Requirements for progress reviews are set within each department but could include passing compulsory taught courses to a particular standard and/or producing particular pieces of work relating to the research topic.

The final award is determined either by a traditional thesis (60,000 words for an MPhil or 100,000 words for a PhD) or, for some programmes, a thesis containing a series of publishable papers, an introduction, critical discussion and conclusion. Where a department does not permit submission by papers, this will be clearly indicated. A viva oral examination forms part of the final assessment for all students.

Your work and progress as a research student is supported by LSE's new PhD Academy: www.lse.ac.uk/PhDAcademy.

Teaching and Learning in 2020

How will pre-sessional courses run?

All pre-sessional/introductory graduate courses will be delivered online and you will be able to access these remotely. The exceptions to this are the pre-sessional courses for the MSc Finance (full-time) and the MSc Finance and Private Equity. Both of these courses will be delivered on campus but will also be available to access online. Your programme team will contact you with more information about how the pre-sessional/introductory graduate sessions will run. 

How will I attend classes and seminars?

We will run classes, seminars and tutorial groups, as well as Harvard style teaching sessions, face-to-face on campus in a socially distanced environment, wherever possible. These classes will also be accessible by students unable to access campus in the early weeks of the term. 

Where departments are running synchronous classes/seminars, they will run at least twice so that students in different time zones can engage with them at the start of term.

As term progresses, we expect all students to take part in face-to-face classes, seminars and tutorial groups on the LSE campus.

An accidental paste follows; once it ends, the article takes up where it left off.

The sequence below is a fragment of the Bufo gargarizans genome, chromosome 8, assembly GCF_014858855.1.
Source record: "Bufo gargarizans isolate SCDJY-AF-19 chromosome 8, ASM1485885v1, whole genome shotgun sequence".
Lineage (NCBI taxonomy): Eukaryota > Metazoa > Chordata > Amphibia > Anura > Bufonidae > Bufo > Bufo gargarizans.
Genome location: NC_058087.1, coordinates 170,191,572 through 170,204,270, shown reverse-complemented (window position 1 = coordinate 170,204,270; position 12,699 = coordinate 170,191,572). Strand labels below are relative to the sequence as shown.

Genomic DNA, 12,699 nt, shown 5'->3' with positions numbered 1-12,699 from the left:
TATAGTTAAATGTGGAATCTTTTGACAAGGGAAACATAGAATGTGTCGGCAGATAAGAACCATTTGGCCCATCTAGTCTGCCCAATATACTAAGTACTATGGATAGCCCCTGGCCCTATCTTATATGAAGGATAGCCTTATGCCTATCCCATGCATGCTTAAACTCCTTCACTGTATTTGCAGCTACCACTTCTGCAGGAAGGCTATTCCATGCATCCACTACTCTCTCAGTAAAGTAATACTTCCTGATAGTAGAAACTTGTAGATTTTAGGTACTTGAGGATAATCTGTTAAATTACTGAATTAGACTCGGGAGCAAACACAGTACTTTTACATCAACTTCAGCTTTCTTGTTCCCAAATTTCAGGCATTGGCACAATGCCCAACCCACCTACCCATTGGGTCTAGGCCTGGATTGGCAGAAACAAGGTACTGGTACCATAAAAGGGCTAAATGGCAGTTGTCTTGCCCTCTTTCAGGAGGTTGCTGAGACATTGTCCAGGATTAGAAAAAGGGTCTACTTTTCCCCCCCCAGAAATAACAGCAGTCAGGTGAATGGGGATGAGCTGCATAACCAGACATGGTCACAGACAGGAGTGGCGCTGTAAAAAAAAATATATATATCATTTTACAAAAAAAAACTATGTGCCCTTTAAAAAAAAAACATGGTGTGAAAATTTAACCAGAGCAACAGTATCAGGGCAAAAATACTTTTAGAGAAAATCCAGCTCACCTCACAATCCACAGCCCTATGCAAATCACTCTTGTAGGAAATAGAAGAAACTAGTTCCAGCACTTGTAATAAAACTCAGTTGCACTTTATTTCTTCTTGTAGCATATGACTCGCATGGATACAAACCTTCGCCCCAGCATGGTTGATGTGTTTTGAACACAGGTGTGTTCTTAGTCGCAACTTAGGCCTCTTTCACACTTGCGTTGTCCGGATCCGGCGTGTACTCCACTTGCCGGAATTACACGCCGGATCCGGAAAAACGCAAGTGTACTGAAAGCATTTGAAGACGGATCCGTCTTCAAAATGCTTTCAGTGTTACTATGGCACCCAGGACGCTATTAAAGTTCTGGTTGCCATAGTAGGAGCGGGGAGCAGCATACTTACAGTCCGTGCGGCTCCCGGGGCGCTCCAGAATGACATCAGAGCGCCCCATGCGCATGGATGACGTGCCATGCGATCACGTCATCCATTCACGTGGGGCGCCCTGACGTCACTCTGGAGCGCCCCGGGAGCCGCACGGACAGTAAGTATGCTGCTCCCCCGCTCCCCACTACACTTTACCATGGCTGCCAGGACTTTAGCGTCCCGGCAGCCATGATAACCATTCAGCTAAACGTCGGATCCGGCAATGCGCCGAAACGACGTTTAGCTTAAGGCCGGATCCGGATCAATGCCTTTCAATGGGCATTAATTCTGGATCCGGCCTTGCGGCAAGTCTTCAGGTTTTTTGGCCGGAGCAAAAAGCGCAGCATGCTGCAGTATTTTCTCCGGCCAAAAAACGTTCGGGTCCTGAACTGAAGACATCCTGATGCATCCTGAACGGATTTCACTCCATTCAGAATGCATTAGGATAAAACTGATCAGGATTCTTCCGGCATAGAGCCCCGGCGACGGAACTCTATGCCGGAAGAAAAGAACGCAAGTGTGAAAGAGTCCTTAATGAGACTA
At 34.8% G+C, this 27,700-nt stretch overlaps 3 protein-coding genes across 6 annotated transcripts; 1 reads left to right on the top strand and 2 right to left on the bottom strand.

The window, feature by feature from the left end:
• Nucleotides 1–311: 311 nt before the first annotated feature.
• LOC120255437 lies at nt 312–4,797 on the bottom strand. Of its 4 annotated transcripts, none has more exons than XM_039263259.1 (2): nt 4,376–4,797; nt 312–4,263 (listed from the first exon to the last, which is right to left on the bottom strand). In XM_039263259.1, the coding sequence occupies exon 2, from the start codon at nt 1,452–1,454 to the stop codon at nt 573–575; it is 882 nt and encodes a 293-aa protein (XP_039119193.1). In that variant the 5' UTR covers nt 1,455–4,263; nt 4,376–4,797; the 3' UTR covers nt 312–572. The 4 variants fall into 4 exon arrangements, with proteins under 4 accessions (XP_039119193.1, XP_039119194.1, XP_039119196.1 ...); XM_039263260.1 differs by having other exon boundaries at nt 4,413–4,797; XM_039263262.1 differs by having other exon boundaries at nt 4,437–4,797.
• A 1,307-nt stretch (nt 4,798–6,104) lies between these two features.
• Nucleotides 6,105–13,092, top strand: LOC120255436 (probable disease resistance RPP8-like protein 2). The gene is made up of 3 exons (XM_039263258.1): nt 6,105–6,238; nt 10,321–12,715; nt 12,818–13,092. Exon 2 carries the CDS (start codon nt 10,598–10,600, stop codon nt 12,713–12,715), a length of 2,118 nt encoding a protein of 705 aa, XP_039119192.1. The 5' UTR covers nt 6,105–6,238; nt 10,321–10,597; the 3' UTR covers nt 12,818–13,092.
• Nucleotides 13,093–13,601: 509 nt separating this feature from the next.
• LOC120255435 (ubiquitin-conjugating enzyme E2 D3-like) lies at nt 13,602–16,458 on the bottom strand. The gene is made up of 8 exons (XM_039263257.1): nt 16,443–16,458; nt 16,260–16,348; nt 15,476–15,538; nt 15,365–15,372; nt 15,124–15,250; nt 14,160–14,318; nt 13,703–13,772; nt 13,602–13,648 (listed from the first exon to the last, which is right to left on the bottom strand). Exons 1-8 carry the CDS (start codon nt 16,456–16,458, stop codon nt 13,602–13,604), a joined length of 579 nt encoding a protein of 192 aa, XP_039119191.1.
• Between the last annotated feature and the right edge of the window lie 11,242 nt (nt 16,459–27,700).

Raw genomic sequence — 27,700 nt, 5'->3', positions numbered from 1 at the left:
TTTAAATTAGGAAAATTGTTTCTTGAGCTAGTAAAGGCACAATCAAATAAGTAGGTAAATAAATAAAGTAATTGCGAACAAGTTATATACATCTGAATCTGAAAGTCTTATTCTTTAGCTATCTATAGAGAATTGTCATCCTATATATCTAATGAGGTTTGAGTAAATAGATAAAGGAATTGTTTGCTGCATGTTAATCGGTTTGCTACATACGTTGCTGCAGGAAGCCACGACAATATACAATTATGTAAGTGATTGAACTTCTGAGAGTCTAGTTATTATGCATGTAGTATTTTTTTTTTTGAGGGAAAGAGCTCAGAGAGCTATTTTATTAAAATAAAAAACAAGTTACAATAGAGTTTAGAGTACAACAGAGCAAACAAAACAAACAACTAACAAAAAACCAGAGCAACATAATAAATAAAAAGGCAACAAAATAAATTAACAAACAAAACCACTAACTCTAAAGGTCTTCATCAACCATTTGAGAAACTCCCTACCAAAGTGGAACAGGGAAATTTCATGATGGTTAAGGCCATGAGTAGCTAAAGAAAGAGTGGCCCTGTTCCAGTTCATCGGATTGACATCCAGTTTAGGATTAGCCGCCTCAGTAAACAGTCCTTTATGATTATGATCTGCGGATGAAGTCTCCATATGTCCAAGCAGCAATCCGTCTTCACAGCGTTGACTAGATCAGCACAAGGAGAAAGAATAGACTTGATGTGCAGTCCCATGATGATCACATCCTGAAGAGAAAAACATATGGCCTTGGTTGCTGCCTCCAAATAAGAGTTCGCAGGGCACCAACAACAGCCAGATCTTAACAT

How will I access lectures?

All lectures will be delivered online for the Michaelmas Term.  All lectures will be recorded and made available to students to access wherever they are. 

Why are you recording lectures and classes?

We are recording lectures and classes, some of which will be recorded ‘live’ at the point of delivery, so that all students can access them online at the most appropriate time for them. Online lectures form a key part of our flexible teaching approach next term and their availability is a useful learning resource for all students.

Will I be able to work with fellow students and faculty?

All students will have the opportunity to work together between classes in Peer Study Groups on tasks or activities (academic and social).

What will my timetabled contact hours look like?

Timetabled hours of study for students should stay broadly the same as they would in a ‘non-socially distanced’ LSE environment.

How will LSE ensure high quality teaching and learning?

Experts in our Eden Centre for Education Enhancement have guided the development of our flexible approach to teaching and learning to ensure that you benefit from LSE’s high standards in education in a safe environment. Our flexible teaching approach will be subject to our stringent quality assurance processes, ensuring that there is no compromise on the rigour or standard of LSE degrees. We will continue to apply our validation, monitoring and review mechanisms to assure the quality of our courses and programmes.

What are the teaching and learning arrangements for the Lent and Summer terms 2021?

Our flexible approach to teaching and learning will be in place for the duration of Michaelmas Term. We will deliver seminars, classes and interactive teaching sessions face-to-face on a socially distanced campus, and online for students whose arrival is delayed, with all lectures delivered online. We will monitor and review these arrangements regularly throughout the term and follow government guidance to keep our LSE community safe. We will keep you updated as our plans for the Lent and Summer terms develop. 

I will not be able to study in the evenings or weekends due to caring or work commitments. What can I do?

We aim to timetable classes/seminars during regular hours on weekdays as far as possible. We will only schedule classes/seminars in the evenings and weekends when there is no other option. 

Where possible, we aim to ensure that the classes/seminars scheduled in the evenings and at weekends have alternative classes/seminars timetabled during weekday hours. This means that, for the courses in which we can achieve this (and keeping in mind that we will not be able to achieve this for all courses), for graduate seminars, you should be able to select an appropriately timed group via ‘LSE for You’ or via your department.